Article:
Second-quarter earnings at Energizer rose 62% to $53.4 million, or $0.63 per share. However, Energizer's earnings included unrecognized tax benefits of $0.11 per share and income from intellectual property rights of $0.01 per share, without which earnings would have been $0.51 per share. Earnings also got a lift from a $0.12 per-share benefit from the Schick purchase, which included $0.04 per share related to foreign currency.
Energizer's sales increased 64% to $592.9 million. However, the battery side of things -- where Energizer competes with Gillette's Duracell and Rayovac
If investors soured on Energizer today, there were several reasons why the earnings outlook is a bit depressed going forward. While the foreign currency climate will remain "favorable," it will be so at a "substantially lower level" than in the first half of the year. Year-over-year tax comparisons are expected to be unfavorable for the remainder of the year.
Meanwhile, Energizer's now-infamous razors-and-blades business is about to face tough comparisons to last year's launch of new products, which boosted sales. Energizer also said it plans "significant advertising and promotion" in the third quarter, which translates into dropping cash to ward off the competition.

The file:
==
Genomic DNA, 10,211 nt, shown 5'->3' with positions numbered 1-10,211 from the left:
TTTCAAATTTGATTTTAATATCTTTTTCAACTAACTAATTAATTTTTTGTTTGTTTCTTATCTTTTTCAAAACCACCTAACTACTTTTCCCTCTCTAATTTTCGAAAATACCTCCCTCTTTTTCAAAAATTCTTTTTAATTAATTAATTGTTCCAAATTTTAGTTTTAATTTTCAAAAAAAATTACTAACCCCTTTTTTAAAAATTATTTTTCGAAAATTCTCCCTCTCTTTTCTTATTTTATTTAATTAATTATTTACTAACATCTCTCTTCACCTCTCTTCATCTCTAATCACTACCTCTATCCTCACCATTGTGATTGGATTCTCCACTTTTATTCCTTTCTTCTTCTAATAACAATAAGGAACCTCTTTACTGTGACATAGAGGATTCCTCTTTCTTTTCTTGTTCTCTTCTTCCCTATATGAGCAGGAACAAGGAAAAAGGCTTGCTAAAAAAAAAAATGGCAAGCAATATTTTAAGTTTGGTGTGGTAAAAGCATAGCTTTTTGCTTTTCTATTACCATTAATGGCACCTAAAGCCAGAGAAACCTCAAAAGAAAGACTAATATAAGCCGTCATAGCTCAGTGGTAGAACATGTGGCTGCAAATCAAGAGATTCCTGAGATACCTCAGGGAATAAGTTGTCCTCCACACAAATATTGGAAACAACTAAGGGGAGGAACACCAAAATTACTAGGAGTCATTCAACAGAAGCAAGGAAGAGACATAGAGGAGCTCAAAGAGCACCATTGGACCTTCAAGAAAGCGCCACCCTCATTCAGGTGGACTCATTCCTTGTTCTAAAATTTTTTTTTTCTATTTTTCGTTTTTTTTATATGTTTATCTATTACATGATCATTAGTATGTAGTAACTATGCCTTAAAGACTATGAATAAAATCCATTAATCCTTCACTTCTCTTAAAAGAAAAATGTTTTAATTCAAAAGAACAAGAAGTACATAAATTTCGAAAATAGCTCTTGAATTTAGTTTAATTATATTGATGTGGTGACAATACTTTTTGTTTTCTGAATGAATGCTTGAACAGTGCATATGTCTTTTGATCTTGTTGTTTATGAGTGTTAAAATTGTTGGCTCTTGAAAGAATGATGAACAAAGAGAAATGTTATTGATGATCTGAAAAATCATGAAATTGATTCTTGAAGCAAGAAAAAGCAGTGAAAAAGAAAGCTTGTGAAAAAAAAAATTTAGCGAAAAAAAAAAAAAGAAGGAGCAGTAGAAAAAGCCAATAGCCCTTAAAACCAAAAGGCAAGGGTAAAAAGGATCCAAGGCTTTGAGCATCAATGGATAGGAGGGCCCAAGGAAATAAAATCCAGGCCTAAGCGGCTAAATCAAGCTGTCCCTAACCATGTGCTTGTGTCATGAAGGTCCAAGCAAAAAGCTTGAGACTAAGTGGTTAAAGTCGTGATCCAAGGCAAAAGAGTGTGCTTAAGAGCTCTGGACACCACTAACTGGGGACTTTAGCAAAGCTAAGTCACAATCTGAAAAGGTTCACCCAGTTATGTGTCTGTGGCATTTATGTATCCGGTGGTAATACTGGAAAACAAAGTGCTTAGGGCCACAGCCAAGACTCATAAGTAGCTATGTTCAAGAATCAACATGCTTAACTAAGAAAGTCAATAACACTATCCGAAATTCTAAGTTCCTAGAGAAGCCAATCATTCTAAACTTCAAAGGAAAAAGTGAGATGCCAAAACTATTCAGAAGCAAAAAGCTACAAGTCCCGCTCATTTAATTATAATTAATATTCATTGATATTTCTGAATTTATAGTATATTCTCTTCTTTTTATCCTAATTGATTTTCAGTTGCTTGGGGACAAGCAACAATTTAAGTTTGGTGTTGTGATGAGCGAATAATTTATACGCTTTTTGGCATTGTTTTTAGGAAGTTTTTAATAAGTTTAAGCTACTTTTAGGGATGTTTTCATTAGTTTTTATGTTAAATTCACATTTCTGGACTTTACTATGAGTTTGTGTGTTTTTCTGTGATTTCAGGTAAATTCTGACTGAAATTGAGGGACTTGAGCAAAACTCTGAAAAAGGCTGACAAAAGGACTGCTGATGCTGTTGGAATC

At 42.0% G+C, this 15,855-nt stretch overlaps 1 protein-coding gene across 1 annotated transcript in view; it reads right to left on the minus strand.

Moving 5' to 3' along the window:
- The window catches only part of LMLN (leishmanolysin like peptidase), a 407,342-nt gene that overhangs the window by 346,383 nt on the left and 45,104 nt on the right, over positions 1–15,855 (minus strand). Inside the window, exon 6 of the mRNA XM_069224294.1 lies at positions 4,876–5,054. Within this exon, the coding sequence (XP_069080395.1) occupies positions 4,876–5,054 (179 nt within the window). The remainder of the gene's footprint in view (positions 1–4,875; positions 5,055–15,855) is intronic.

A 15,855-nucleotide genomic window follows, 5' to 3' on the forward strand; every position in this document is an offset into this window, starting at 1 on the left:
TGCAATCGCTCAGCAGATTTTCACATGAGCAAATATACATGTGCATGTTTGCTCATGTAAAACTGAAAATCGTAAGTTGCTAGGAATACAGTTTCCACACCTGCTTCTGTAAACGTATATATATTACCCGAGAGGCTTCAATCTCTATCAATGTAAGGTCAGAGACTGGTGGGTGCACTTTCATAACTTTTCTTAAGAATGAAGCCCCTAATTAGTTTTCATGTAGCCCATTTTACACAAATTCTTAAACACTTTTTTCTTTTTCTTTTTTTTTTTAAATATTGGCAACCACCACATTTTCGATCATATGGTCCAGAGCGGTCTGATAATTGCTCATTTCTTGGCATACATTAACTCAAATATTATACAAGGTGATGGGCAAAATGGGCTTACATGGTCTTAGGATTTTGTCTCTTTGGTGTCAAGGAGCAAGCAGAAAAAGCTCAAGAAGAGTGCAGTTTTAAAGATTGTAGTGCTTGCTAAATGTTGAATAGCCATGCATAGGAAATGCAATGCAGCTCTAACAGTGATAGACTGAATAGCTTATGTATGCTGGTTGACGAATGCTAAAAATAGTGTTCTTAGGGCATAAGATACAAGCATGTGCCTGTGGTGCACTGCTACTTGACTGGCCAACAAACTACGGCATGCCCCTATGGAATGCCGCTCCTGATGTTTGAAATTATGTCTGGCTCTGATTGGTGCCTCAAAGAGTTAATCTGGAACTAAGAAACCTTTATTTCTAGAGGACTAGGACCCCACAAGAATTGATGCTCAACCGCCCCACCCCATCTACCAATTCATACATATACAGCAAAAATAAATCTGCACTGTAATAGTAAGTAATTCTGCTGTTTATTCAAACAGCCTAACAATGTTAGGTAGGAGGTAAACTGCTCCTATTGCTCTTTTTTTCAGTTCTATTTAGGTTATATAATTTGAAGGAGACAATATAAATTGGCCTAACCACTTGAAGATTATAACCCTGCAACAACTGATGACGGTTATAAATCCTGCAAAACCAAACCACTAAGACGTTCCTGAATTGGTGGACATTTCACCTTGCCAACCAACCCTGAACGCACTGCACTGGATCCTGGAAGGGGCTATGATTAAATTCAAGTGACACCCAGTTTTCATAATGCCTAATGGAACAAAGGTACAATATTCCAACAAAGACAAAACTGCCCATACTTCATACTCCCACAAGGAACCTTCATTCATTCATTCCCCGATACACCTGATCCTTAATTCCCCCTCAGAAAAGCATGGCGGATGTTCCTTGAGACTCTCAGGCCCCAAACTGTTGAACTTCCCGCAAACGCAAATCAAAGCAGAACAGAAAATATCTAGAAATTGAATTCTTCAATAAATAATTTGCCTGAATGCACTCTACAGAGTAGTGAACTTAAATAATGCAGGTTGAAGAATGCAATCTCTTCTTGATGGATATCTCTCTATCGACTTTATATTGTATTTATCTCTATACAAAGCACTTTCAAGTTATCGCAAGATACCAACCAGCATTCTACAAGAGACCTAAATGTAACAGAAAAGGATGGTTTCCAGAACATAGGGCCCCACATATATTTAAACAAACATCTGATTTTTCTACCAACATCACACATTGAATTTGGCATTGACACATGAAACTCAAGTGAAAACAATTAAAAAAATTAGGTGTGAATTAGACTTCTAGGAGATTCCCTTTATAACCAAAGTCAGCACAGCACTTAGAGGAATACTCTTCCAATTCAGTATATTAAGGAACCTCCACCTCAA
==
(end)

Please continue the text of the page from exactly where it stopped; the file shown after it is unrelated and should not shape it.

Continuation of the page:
It's not too surprising, given the competitive landscape. In the dog-eat-dog world of batteries and blades, back in January, we got word that Gillette had booked a whopping 28% increase in ad spending to boost market share. The move bore fruit in pushing forward its Mach3 product, which competes with Energizer's Schick Quattro.
So, despite Energizer's having beat analysts' expectations today, the forward view is cloudy. Investors reflected that view; the stock was down 6% in recent trading. With the head-to-head rivalry between Gillette and Energizer, particularly in the lucrative razor blade arena, it's tough to call a winner and possibly a good time to wait on the sidelines.
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Alyce Lomax does not own shares of any of the companies mentioned.